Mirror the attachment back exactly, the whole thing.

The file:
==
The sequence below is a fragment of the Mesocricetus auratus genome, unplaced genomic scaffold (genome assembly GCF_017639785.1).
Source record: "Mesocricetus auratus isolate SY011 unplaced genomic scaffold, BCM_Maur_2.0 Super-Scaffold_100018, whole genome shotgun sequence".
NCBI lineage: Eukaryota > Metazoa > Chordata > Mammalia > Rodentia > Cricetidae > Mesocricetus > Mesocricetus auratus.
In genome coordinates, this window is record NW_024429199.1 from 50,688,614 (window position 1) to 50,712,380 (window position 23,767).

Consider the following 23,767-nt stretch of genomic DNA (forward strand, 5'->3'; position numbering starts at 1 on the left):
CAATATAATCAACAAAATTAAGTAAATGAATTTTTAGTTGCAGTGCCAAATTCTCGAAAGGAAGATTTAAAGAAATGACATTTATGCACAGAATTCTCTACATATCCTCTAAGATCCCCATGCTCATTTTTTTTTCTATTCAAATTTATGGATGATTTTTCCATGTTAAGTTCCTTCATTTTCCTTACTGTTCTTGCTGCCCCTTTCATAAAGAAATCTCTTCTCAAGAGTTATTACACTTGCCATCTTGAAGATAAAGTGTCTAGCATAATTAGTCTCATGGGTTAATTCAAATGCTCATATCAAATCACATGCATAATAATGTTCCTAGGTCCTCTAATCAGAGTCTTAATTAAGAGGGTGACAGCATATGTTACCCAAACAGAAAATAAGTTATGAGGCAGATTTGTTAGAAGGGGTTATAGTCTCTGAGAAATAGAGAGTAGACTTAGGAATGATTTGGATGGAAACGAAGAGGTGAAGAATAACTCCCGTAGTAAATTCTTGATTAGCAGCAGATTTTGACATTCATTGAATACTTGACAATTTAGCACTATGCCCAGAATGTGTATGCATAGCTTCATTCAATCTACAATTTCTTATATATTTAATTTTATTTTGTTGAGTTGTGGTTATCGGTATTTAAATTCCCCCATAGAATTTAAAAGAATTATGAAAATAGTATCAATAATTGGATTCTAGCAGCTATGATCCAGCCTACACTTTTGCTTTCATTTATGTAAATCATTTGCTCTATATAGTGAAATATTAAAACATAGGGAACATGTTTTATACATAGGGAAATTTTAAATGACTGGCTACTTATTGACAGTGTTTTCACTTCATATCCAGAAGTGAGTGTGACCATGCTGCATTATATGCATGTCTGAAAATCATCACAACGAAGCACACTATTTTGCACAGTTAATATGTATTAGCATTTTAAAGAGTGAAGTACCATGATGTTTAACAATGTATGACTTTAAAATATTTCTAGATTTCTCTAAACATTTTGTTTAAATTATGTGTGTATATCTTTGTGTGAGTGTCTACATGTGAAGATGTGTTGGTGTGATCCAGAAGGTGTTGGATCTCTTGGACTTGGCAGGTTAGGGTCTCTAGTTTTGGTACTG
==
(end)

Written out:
The sequence below is a fragment of the Mesocricetus auratus genome, unplaced genomic scaffold (genome assembly GCF_017639785.1).
Source record: "Mesocricetus auratus isolate SY011 unplaced genomic scaffold, BCM_Maur_2.0 Super-Scaffold_100018, whole genome shotgun sequence".
NCBI lineage: Eukaryota > Metazoa > Chordata > Mammalia > Rodentia > Cricetidae > Mesocricetus > Mesocricetus auratus.
In genome coordinates, this window is record NW_024429199.1 from 50,688,614 (window position 1) to 50,712,380 (window position 23,767).

Consider the following 23,767-nt stretch of genomic DNA (forward strand, 5'->3'; position numbering starts at 1 on the left):
CAATATAATCAACAAAATTAAGTAAATGAATTTTTAGTTGCAGTGCCAAATTCTCGAAAGGAAGATTTAAAGAAATGACATTTATGCACAGAATTCTCTACATATCCTCTAAGATCCCCATGCTCATTTTTTTTTCTATTCAAATTTATGGATGATTTTTCCATGTTAAGTTCCTTCATTTTCCTTACTGTTCTTGCTGCCCCTTTCATAAAGAAATCTCTTCTCAAGAGTTATTACACTTGCCATCTTGAAGATAAAGTGTCTAGCATAATTAGTCTCATGGGTTAATTCAAATGCTCATATCAAATCACATGCATAATAATGTTCCTAGGTCCTCTAATCAGAGTCTTAATTAAGAGGGTGACAGCATATGTTACCCAAACAGAAAATAAGTTATGAGGCAGATTTGTTAGAAGGGGTTATAGTCTCTGAGAAATAGAGAGTAGACTTAGGAATGATTTGGATGGAAACGAAGAGGTGAAGAATAACTCCCGTAGTAAATTCTTGATTAGCAGCAGATTTTGACATTCATTGAATACTTGACAATTTAGCACTATGCCCAGAATGTGTATGCATAGCTTCATTCAATCTACAATTTCTTATATATTTAATTTTATTTTGTTGAGTTGTGGTTATCGGTATTTAAATTCCCCCATAGAATTTAAAAGAATTATGAAAATAGTATCAATAATTGGATTCTAGCAGCTATGATCCAGCCTACACTTTTGCTTTCATTTATGTAAATCATTTGCTCTATATAGTGAAATATTAAAACATAGGGAACATGTTTTATACATAGGGAAATTTTAAATGACTGGCTACTTATTGACAGTGTTTTCACTTCATATCCAGAAGTGAGTGTGACCATGCTGCATTATATGCATGTCTGAAAATCATCACAACGAAGCACACTATTTTGCACAGTTAATATGTATTAGCATTTTAAAGAGTGAAGTACCATGATGTTTAACAATGTATGACTTTAAAATATTTCTAGATTTCTCTAAACATTTTGTTTAAATTATGTGTGTATATCTTTGTGTGAGTGTCTACATGTGAAGATGTGTTGGTGTGATCCAGAAGGTGTTGGATCTCTTGGACTTGGCAGGTTAGGGTCTCTAGTTTTGGTACTG